What is the difference between Lean & Six Sigma

by @reagan No Comments

So what is the difference between Lean & Six Sigma?

So what actually do we mean by Lean Six Sigma?

I am going to deal with what I consider to be the easiest one first – Six Sigma. Six Sigma is an approach to improve quality. In simple mathematical terms, six sigma literally means to have a quality level where a process produces only 3.4 defects per 1,000,000 opportunities. Six Sigma is therefore focused on variation in processes, controlling that variation and trying to ensure as few defects are produced as possible. The goal is to get the same outcome as often as possible by ensuring the inputs to that process are as planned. (Y=f(x) for the geeks out there). So Six Sigma is more heavily statistically driven and its public enemy number one is too much variation.

In other terms, there is absolutely no point in having the best product if customers are never going to get a working version. Imagine being the best rental car company in the world but every time a customer turns up, there are no cars available. What about the best mobile phone on the market but core components continually fail. If you are into your cars, think Alfa Ramero – everyone loves the designs, but they are known to be seriously unreliable.

In a nutshell, Six Sigma is a way to measure, control and improve the variation of a process. It’s about delivering the product to the right specifications. It’s making sure the customer get the same tasting Starbucks coffee every morning as the right mixture of milk and coffee (and caramel for some) have been mixed together at exactly the right temperature.

Six Sigma in 60 Seconds

So what about Lean?

If Six Sigma is about delivering the product or service the customer wants to the right specifications, then crudely (and I am sure many of the lean community will complain at this), then Lean’s job is to get that product to you in the most efficient manner possible when you want it.

Lean’s focus in our Starbucks example would be on how to get that coffee, and the cup, and the pastry into the store just-in-time so that within say 3 mins of placing your order you can pick it up and enjoy. And Lean is about finding the most efficient way to do this.

Let’s take another great personal example I noticed last time I bought a Subway sandwich. Subway’s Six Sigma program makes sure you get the sandwich built within your specifications. Lean is there to get your sandwich built quickly and efficiently, without waste and to order.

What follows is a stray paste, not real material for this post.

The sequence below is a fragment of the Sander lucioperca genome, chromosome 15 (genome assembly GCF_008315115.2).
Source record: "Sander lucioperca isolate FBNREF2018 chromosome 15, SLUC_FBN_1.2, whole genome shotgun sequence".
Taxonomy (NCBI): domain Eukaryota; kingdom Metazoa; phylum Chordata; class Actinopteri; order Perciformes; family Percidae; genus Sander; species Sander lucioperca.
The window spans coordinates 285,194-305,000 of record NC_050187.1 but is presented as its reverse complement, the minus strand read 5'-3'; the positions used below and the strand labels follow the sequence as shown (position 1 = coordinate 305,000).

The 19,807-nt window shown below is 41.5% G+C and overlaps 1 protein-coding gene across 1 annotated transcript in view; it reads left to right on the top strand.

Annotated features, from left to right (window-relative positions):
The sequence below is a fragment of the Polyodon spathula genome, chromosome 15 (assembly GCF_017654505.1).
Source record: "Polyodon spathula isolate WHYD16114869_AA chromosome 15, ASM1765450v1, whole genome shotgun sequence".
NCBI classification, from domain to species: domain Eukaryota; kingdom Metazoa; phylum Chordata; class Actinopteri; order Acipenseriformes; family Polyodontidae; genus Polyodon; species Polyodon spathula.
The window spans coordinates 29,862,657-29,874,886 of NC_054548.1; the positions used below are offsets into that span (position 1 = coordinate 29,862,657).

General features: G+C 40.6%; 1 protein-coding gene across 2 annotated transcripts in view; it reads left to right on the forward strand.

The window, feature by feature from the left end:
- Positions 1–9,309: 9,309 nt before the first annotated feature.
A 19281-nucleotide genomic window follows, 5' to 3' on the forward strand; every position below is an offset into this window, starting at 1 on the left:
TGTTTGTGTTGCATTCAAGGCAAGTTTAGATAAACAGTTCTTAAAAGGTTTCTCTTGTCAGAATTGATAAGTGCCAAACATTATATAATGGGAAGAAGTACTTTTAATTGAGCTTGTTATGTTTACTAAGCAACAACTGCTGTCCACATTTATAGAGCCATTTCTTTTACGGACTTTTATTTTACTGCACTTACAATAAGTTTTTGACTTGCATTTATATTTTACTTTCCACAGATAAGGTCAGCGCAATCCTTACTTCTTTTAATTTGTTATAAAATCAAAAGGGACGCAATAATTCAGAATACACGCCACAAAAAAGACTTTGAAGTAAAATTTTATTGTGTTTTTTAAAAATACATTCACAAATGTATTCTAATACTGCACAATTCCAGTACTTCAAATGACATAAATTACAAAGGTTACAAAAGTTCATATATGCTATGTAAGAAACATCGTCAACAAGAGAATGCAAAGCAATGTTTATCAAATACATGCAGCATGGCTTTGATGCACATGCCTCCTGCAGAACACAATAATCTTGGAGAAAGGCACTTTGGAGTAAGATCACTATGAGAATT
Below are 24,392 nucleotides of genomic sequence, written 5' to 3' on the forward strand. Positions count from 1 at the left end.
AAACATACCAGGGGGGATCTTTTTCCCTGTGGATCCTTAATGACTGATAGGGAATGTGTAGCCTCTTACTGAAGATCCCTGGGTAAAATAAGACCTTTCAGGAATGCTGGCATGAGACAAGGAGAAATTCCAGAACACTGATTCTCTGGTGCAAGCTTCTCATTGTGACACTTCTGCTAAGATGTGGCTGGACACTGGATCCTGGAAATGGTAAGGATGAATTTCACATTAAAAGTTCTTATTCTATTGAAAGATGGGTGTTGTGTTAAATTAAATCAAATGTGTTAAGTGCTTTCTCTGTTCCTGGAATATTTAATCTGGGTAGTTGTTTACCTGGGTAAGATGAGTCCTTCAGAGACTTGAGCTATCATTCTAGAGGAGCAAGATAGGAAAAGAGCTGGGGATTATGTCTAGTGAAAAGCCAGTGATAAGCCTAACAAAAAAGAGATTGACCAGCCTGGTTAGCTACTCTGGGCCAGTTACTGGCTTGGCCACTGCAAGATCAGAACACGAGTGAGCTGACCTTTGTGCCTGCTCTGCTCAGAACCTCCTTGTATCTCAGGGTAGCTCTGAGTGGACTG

Have you ever noticed that the 35 seconds it takes to cut open the bread of choice and add the first layer of selected meat and cheese, is the same time it takes to toast the cheese in their grill/oven, which just so happens to be the same time it takes to add the salad to the sandwich, which just so happens to be basically the same time it takes to wrap, cut, package and pay (well at least that’s what happened last time I visited a Subway).

In the forward to the Toyota Production System by Taiichi Ohno – he asked Ohno ..

“Was is Toyota doing now”.

“All we are doing is looking at the timeline,” Ohno said. “From the moment the customer places an order to the point when we collect the cash. And we are reducing that time line by removing the non-value-added wastes.”

If six sigma is about getting the quality of the product or part to the right standard at each unique step by reducing the variation, then Lean is about how to reduce the waste between the order being placed and the cash being received across the entire business.

Lean in 60 seconds

In the words of Villanova University (who must be right as that is where I did my Master Black Belt) “…six sigma and lean system have the same goal…eliminate waste and create the most efficient system possible.” 

The Bigger Case for Lean

While the Lean approach to process thinking and waste elimination are often as the key features, Lean is much deeper than simply pure process improvement. Lean is a way to run, operate and manage an entire company from employee development, leadership through to strategy planning an execution.


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